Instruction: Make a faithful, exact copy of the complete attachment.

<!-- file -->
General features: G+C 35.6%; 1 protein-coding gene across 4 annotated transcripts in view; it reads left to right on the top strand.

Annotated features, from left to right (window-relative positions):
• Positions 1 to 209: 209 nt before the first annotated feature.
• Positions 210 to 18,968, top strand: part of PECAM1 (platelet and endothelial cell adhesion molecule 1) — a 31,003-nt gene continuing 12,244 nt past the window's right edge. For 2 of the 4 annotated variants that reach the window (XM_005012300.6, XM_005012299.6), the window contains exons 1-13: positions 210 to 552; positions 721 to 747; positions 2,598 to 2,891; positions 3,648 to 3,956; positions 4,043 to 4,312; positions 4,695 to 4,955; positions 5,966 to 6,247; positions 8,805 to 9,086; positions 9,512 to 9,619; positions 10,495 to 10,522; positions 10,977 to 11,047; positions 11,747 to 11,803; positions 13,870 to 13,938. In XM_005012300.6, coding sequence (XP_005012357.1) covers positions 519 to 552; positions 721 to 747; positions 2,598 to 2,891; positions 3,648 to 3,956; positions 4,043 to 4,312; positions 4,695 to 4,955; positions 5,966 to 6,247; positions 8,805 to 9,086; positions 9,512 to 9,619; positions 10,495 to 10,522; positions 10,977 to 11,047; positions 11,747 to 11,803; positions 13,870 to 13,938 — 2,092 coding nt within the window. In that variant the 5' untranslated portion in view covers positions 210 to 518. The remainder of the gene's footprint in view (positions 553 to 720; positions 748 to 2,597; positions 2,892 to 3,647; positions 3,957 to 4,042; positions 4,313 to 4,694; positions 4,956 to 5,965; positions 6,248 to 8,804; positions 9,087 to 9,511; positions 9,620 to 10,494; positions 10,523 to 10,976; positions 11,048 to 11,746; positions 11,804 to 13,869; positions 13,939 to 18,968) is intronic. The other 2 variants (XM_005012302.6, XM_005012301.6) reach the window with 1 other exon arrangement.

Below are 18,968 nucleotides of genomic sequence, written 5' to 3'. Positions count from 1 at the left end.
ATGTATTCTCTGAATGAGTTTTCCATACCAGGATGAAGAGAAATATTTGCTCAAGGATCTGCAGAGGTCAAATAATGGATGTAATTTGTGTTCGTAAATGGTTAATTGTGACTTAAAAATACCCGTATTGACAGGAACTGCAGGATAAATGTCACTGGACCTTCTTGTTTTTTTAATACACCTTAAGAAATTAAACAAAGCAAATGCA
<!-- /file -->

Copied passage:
General features: G+C 35.6%; 1 protein-coding gene across 4 annotated transcripts in view; it reads left to right on the top strand.

Annotated features, from left to right (window-relative positions):
• Positions 1 to 209: 209 nt before the first annotated feature.
• Positions 210 to 18,968, top strand: part of PECAM1 (platelet and endothelial cell adhesion molecule 1) — a 31,003-nt gene continuing 12,244 nt past the window's right edge. For 2 of the 4 annotated variants that reach the window (XM_005012300.6, XM_005012299.6), the window contains exons 1-13: positions 210 to 552; positions 721 to 747; positions 2,598 to 2,891; positions 3,648 to 3,956; positions 4,043 to 4,312; positions 4,695 to 4,955; positions 5,966 to 6,247; positions 8,805 to 9,086; positions 9,512 to 9,619; positions 10,495 to 10,522; positions 10,977 to 11,047; positions 11,747 to 11,803; positions 13,870 to 13,938. In XM_005012300.6, coding sequence (XP_005012357.1) covers positions 519 to 552; positions 721 to 747; positions 2,598 to 2,891; positions 3,648 to 3,956; positions 4,043 to 4,312; positions 4,695 to 4,955; positions 5,966 to 6,247; positions 8,805 to 9,086; positions 9,512 to 9,619; positions 10,495 to 10,522; positions 10,977 to 11,047; positions 11,747 to 11,803; positions 13,870 to 13,938 — 2,092 coding nt within the window. In that variant the 5' untranslated portion in view covers positions 210 to 518. The remainder of the gene's footprint in view (positions 553 to 720; positions 748 to 2,597; positions 2,892 to 3,647; positions 3,957 to 4,042; positions 4,313 to 4,694; positions 4,956 to 5,965; positions 6,248 to 8,804; positions 9,087 to 9,511; positions 9,620 to 10,494; positions 10,523 to 10,976; positions 11,048 to 11,746; positions 11,804 to 13,869; positions 13,939 to 18,968) is intronic. The other 2 variants (XM_005012302.6, XM_005012301.6) reach the window with 1 other exon arrangement.

Below are 18,968 nucleotides of genomic sequence, written 5' to 3'. Positions count from 1 at the left end.
ATGTATTCTCTGAATGAGTTTTCCATACCAGGATGAAGAGAAATATTTGCTCAAGGATCTGCAGAGGTCAAATAATGGATGTAATTTGTGTTCGTAAATGGTTAATTGTGACTTAAAAATACCCGTATTGACAGGAACTGCAGGATAAATGTCACTGGACCTTCTTGTTTTTTTAATACACCTTAAGAAATTAAACAAAGCAAATGCA